It is this legacy of trauma that really concerns Lahiri, and where her apparently sparse prose is so deceptive. It may seem simple, but devastation and loss leave their footprints across large swathes of the novel. As a young child, Udayan steps in wet concrete outside the family home, a cheeky, brief action that leaves an apparently permanent mark in his family’s life. Lahiri is incredibly perceptive of these marks that we carry with us, and knows in particular that lives cut short echo far louder. Reflecting on this, Lahiri provides us with a rare moment of overt literary symbolism (though necessarily filtered through the perceptions of Bela, Udayan’s daughter):

The following day she’d walked with her father to campus to see torn branches scattered on the quadrangle, streets green with leaves. They found a thick tree that had fallen, the tangled roots exposed. They saw the drenched ground that had given way. The tree seemed more overwhelming when it lay on the ground. Its proportions frightening, once it no longer lived.

Without quite realising it, Bela thus gives a beautiful explanation of her own mother’s trauma. Gauri suffers a great loss in the novel, and it marks her for the rest of her life, most significantly in her inability to fully love or connect with her daughter. It is here that Lahiri is most devastatingly perceptive. We expect mothers to have an ingrained ability to look after their children, and to love them unconditionally, but this isn’t always the case. Gauri gradually realises she lacks this impulsive motherly connection, and the more she thinks about it, the worse it gets. To the reader, it seems akin to her lying awake, willing herself to go to sleep – the more she thinks about it, the more difficult it becomes.

To escape this, Gauri thinks instead of philosophy. She makes a literal and figurative retreat, into her private study (with its almost permanently closed door), and into her own mind. As she recognises her emotional numbness, she becomes more able to give herself over to intellectual activities. To this extent, perhaps, she and Subhash represent two possible archetypes: Gauri embodies the inward abstractions of the mind, while her husband represents more tactile, scientific pursuits. At one point, she develops a habit of leaving her daughter alone in the apartment for short periods of time, and treats it as a game in her head – how long can I stay away without Bela noticing? Eventually, though, Subhash discovers her regular absences, and it takes him – with his tactile, outward-looking nature – to make her see that she has done wrong.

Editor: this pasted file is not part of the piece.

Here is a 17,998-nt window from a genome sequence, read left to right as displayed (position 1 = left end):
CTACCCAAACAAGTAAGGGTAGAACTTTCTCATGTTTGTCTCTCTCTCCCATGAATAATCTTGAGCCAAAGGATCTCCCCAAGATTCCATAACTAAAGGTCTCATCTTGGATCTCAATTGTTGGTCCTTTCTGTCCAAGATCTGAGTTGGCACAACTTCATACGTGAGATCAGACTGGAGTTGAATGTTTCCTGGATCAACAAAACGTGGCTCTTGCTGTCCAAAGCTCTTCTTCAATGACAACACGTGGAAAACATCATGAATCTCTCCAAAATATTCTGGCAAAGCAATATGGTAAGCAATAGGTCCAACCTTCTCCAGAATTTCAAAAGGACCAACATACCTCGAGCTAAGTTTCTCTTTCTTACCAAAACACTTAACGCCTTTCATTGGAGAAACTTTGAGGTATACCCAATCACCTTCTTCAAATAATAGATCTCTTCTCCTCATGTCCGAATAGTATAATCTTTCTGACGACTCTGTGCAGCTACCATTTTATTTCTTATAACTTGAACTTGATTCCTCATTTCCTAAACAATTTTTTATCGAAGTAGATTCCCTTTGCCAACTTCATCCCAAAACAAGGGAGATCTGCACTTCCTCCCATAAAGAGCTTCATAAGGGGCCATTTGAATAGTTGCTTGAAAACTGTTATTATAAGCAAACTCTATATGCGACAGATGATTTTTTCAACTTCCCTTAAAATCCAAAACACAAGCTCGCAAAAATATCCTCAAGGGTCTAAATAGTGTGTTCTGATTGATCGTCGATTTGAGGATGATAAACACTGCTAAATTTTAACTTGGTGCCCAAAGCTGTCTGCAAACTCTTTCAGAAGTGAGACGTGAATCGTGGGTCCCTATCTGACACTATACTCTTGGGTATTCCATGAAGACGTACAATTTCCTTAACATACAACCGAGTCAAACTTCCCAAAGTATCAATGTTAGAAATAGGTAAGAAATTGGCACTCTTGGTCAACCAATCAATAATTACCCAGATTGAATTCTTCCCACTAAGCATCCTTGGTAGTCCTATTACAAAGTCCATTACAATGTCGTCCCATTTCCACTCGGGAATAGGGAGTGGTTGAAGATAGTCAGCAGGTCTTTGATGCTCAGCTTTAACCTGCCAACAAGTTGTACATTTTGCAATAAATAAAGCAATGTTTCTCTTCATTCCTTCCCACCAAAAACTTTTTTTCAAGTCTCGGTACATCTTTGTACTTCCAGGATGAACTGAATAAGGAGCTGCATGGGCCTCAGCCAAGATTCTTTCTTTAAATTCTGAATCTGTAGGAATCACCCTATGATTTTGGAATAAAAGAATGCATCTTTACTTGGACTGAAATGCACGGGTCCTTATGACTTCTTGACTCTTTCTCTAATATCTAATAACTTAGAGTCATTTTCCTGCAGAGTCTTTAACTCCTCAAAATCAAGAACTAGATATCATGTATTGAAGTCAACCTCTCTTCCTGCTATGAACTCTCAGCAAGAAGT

This event, central to the novel, also embodies a key debate that runs as an undercurrent throughout: whether one should engage with the wider world – as Udayan does, travelling around India and embracing the lessons of Mao – or engage primarily with yourself – what might be termed the American way. Here we have something of a struggle between forms of collectivism and individualism: Gauri cannot engage with the wider world, because she has seen such engagement already end in trauma. Her neglect of others thus becomes entirely understandable, with a footprint of loss leaving its mark throughout her adult life. Indeed, Gauri recognises this distinction herself:

Her ideology was isolated from practice, neutered by its long tenure in the academy. Long ago she’d wanted her work to be in deference to Udayan, but by now it was a betrayal of everything he had believed in. All the ways he had influenced and inspired her, shrewdly cultivated for her own intellectual gain.

However, none of these interpretations of characters and moments are key to the novel. Instead, Lahiri is concerned with her characters above all else. If they see symbolism or achieve some level of insight into events, then this is represented, but we can take no refuge in the author’s interpretation. To find meaning here, one must drill very deep indeed. Above this, on the surface, lies Lahiri’s deceptively simple writing. It is prose that eschews intellectual stylings in favour of emotional truths, which are perceived – or rather, felt – and then set down on the page with unwavering loyalty.